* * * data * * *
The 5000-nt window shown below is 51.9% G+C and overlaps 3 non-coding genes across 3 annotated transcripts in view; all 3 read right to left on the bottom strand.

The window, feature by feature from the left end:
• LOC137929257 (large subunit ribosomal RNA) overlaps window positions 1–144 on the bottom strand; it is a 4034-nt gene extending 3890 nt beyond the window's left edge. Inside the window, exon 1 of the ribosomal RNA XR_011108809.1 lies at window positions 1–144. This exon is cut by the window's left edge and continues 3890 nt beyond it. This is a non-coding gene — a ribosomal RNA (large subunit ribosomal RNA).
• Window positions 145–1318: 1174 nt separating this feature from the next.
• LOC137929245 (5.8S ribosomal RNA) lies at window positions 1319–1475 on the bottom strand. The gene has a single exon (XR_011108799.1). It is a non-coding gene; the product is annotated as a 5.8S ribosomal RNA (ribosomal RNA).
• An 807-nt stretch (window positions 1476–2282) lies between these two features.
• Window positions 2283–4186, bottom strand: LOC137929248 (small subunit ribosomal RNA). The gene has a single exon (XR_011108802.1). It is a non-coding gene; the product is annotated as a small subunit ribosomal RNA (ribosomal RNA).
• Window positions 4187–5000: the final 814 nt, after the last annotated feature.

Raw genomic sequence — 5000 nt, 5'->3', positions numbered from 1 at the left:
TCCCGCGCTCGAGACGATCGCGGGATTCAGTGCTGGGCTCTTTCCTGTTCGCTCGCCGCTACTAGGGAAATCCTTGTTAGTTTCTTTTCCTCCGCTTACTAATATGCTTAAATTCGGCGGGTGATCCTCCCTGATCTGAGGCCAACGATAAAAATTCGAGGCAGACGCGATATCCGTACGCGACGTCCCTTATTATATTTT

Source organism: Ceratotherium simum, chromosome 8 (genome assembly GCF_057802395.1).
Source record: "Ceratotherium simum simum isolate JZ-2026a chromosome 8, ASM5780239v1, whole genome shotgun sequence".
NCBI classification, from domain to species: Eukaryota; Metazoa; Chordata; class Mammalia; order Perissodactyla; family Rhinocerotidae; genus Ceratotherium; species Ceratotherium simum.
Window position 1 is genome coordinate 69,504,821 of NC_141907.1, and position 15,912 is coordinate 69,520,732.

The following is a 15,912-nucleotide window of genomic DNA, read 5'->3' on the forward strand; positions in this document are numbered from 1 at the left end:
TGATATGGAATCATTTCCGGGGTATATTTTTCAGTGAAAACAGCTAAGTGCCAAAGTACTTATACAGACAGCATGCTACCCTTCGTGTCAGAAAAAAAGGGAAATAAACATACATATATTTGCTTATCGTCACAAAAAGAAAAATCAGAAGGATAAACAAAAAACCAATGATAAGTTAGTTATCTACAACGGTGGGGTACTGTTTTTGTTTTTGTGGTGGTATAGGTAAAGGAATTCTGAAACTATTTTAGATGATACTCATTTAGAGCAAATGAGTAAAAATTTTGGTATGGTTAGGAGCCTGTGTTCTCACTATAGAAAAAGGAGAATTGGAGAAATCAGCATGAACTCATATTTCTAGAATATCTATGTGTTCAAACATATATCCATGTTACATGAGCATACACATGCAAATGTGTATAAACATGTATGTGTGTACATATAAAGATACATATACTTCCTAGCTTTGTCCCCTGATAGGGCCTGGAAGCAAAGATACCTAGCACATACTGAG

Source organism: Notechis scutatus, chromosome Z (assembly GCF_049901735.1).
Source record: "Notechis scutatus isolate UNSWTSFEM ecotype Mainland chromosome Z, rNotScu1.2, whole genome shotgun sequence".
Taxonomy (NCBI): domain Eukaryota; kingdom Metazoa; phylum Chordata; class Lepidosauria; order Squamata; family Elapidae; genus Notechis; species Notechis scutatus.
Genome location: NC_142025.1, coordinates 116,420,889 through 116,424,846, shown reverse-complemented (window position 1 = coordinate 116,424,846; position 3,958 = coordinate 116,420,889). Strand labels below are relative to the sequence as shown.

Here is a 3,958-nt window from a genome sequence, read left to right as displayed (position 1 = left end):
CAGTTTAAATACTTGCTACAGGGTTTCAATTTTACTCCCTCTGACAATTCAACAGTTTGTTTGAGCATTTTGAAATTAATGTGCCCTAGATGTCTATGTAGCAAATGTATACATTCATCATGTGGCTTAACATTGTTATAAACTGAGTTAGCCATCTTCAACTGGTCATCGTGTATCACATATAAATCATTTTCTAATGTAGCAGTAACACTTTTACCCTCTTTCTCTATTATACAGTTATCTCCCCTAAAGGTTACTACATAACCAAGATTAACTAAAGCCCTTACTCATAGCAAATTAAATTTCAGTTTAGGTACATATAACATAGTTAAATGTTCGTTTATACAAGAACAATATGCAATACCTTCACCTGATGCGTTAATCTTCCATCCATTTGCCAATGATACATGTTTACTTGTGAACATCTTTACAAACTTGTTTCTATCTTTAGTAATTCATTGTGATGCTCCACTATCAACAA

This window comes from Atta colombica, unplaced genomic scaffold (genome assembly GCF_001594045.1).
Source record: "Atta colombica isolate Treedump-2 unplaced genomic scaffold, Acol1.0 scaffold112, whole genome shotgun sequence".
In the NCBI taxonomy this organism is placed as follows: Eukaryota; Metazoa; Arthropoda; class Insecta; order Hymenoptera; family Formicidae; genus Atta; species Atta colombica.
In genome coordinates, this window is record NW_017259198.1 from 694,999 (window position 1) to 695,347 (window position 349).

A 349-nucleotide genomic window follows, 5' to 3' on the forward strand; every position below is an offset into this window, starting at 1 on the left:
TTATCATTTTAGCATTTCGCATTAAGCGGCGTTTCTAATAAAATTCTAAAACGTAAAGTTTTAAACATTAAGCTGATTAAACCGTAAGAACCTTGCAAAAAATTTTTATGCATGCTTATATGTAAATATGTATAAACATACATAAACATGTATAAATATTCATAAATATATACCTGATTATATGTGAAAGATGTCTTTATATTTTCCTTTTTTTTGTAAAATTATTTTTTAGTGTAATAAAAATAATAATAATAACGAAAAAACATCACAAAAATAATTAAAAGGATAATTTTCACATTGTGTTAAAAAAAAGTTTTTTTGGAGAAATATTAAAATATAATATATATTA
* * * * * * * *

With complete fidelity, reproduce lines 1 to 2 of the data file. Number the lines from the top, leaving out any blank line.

The 5000-nt window shown below is 51.9% G+C and overlaps 3 non-coding genes across 3 annotated transcripts in view; all 3 read right to left on the bottom strand.

The window, feature by feature from the left end: